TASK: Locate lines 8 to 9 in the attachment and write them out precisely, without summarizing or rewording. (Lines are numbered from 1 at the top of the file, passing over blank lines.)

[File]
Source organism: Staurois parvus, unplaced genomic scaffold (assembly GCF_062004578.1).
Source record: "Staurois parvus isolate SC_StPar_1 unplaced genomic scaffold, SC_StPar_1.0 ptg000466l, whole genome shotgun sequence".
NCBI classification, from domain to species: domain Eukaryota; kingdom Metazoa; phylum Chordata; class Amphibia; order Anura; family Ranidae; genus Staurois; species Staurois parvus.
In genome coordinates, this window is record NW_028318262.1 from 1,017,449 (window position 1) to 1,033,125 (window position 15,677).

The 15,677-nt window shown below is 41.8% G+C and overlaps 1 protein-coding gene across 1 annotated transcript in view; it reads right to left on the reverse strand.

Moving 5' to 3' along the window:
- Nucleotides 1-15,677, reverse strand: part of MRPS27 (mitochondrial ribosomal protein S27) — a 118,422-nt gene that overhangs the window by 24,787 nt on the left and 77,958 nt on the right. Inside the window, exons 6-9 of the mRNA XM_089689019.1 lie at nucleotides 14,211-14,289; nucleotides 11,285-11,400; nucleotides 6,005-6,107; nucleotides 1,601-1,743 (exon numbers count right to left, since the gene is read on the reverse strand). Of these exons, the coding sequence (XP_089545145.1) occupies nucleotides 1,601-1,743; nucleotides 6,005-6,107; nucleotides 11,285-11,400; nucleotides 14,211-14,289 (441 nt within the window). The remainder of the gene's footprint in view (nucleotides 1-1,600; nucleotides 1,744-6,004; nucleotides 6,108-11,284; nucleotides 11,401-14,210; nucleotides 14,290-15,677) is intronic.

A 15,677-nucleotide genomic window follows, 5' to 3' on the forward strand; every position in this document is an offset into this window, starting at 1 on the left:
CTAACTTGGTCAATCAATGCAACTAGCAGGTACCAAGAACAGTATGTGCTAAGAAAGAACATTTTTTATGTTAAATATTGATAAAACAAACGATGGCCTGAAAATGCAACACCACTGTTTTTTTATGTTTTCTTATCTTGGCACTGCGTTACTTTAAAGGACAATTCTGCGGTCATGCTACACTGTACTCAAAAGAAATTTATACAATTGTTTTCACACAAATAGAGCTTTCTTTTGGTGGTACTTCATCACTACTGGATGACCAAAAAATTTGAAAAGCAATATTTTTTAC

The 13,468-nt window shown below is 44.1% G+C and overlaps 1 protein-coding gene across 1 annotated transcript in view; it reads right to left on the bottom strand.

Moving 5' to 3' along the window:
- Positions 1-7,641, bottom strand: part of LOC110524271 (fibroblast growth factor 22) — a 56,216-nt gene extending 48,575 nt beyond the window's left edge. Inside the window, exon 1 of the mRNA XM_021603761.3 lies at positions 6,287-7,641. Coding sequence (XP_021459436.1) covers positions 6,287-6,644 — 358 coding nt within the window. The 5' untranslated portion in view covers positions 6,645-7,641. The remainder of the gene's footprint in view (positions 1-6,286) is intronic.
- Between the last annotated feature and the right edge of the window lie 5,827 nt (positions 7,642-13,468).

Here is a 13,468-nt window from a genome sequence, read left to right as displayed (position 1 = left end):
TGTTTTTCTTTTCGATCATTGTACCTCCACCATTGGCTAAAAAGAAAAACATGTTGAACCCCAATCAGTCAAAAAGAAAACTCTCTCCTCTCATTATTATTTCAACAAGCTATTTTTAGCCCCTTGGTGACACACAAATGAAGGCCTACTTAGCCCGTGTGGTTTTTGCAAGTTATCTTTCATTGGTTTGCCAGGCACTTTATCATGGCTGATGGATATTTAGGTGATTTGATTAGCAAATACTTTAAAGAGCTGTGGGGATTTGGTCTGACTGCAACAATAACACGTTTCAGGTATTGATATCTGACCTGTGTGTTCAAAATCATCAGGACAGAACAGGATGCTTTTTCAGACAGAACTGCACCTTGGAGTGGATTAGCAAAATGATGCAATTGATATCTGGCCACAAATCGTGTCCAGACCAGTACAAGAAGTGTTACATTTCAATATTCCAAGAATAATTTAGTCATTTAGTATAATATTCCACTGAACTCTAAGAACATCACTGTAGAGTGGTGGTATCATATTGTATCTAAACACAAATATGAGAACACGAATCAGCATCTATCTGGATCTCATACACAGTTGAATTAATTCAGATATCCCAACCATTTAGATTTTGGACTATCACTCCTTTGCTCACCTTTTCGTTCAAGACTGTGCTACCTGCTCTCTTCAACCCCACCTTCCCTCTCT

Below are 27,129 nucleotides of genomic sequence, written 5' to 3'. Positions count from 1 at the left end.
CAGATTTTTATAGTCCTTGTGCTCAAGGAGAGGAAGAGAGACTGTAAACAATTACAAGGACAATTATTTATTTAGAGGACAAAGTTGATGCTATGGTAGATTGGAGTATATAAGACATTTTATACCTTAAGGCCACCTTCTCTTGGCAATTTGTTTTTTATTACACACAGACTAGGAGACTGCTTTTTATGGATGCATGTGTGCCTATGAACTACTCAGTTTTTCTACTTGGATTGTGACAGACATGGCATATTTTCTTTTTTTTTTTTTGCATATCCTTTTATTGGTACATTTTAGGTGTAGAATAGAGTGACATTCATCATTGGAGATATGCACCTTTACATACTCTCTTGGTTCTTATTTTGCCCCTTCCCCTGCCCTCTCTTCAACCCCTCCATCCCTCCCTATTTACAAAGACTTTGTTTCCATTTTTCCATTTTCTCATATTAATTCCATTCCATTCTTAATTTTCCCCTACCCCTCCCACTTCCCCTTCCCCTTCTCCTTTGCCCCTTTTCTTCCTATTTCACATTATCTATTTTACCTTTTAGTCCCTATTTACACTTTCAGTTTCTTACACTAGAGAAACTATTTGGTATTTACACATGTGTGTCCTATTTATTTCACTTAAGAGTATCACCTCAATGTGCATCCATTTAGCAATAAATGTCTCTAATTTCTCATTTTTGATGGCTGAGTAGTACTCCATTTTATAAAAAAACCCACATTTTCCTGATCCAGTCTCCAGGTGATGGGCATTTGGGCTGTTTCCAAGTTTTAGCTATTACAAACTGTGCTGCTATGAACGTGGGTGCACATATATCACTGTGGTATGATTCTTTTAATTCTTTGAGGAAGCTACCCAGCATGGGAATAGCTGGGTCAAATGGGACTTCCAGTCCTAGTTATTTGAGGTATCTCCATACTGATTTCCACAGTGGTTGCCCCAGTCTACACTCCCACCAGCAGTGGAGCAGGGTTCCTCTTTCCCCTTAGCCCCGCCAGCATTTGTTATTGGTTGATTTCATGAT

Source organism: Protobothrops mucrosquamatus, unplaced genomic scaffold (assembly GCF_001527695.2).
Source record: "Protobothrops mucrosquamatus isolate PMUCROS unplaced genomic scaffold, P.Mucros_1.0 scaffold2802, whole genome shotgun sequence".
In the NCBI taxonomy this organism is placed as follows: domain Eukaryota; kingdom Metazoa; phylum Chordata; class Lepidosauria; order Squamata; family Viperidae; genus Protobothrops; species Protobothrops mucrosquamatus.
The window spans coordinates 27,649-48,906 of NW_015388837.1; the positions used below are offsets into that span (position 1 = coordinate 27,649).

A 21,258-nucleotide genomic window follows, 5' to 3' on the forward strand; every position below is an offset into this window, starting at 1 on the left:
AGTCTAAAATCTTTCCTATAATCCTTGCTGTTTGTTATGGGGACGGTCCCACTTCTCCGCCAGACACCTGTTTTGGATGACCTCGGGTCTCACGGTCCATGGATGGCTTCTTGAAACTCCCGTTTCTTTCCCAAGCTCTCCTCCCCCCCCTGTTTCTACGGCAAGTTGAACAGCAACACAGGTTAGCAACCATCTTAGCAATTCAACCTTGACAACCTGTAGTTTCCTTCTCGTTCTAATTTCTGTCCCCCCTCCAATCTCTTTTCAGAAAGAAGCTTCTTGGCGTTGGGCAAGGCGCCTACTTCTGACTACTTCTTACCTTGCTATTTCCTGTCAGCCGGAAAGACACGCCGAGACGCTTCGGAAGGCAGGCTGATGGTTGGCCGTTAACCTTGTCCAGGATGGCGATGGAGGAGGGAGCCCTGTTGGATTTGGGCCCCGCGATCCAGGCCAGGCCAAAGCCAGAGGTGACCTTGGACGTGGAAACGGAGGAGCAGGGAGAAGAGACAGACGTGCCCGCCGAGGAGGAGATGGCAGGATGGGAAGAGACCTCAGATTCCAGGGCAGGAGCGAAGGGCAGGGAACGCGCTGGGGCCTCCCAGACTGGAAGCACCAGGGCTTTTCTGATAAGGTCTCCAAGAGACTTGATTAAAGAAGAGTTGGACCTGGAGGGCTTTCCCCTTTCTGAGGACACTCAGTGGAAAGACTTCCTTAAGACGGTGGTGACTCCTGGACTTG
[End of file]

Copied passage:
A 15,677-nucleotide genomic window follows, 5' to 3' on the forward strand; every position in this document is an offset into this window, starting at 1 on the left:
CTAACTTGGTCAATCAATGCAACTAGCAGGTACCAAGAACAGTATGTGCTAAGAAAGAACATTTTTTATGTTAAATATTGATAAAACAAACGATGGCCTGAAAATGCAACACCACTGTTTTTTTATGTTTTCTTATCTTGGCACTGCGTTACTTTAAAGGACAATTCTGCGGTCATGCTACACTGTACTCAAAAGAAATTTATACAATTGTTTTCACACAAATAGAGCTTTCTTTTGGTGGTACTTCATCACTACTGGATGACCAAAAAATTTGAAAAGCAATATTTTTTAC